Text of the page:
3. I think the level of difficulty for the quant section is pretty much similar to that of the GMAT Prep.

Don't put too much focus on certain topic and hope that the question will appear. I had that in mind when I started my preparation and half way I realised it wasn't doing me any good. If you want to achieve a very high score in Q, you need to minimize the number of weaknesses you have.
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Re: 600 to 710. If I can do it, so can anyone. Really. [#permalink] New post 17 Oct 2012, 12:34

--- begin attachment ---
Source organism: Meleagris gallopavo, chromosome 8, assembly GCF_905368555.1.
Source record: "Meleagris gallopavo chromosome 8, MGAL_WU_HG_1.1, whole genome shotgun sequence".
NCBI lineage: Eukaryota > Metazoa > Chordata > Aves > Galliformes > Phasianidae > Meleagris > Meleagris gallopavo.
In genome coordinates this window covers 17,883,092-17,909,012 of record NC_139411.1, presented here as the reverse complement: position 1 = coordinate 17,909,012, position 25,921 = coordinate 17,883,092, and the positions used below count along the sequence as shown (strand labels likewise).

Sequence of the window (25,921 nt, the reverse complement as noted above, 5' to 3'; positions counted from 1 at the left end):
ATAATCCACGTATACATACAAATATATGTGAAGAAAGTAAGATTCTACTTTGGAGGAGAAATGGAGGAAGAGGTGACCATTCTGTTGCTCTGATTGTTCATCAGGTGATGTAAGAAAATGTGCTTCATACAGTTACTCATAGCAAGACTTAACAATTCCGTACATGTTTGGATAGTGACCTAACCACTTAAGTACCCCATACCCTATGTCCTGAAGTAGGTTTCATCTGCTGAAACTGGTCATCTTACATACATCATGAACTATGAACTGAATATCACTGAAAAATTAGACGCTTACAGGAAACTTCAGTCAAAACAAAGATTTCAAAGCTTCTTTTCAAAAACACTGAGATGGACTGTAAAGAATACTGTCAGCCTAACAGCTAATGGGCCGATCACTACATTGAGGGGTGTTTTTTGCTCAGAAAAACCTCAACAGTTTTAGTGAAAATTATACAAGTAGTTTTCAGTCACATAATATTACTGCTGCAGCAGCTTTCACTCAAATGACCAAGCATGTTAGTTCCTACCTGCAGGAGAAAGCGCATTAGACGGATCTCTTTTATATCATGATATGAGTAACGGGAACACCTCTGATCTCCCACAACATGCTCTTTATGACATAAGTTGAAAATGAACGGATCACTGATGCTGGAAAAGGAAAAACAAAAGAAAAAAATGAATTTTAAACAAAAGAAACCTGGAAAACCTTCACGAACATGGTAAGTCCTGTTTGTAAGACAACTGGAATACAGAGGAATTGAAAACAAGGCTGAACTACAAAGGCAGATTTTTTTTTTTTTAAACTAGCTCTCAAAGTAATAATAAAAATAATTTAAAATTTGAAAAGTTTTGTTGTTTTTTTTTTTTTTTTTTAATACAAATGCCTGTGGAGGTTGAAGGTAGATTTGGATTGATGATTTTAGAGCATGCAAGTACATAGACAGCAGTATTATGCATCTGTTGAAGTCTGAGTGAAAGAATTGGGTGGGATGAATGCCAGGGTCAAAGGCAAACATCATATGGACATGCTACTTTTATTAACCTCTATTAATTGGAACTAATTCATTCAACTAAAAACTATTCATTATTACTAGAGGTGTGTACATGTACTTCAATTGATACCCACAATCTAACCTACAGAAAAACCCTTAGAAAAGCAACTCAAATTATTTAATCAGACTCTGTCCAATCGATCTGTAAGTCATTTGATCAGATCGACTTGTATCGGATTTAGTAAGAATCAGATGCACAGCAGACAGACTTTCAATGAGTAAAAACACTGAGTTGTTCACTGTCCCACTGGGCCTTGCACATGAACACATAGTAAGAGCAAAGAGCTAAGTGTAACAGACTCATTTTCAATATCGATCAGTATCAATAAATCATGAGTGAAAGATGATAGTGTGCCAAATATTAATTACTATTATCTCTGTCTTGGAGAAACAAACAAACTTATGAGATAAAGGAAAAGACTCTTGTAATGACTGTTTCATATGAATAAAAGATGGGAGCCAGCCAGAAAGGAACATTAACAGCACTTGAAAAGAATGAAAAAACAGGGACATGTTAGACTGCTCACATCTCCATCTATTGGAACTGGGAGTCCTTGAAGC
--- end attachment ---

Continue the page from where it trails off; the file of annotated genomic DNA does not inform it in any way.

Thanks a lot and Best of luck for ur applications :-)
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Re: 600 to 710. If I can do it, so can anyone. Really. [#permalink] New post 17 Oct 2012, 12:42
Thank you, and best of luck to you too.
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Re: 600 to 710. If I can do it, so can anyone. Really. [#permalink] New post 17 Oct 2012, 18:15
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That's great man, keep it up.
Re: 600 to 710. If I can do it, so can anyone. Really.   [#permalink] 17 Oct 2012, 18:15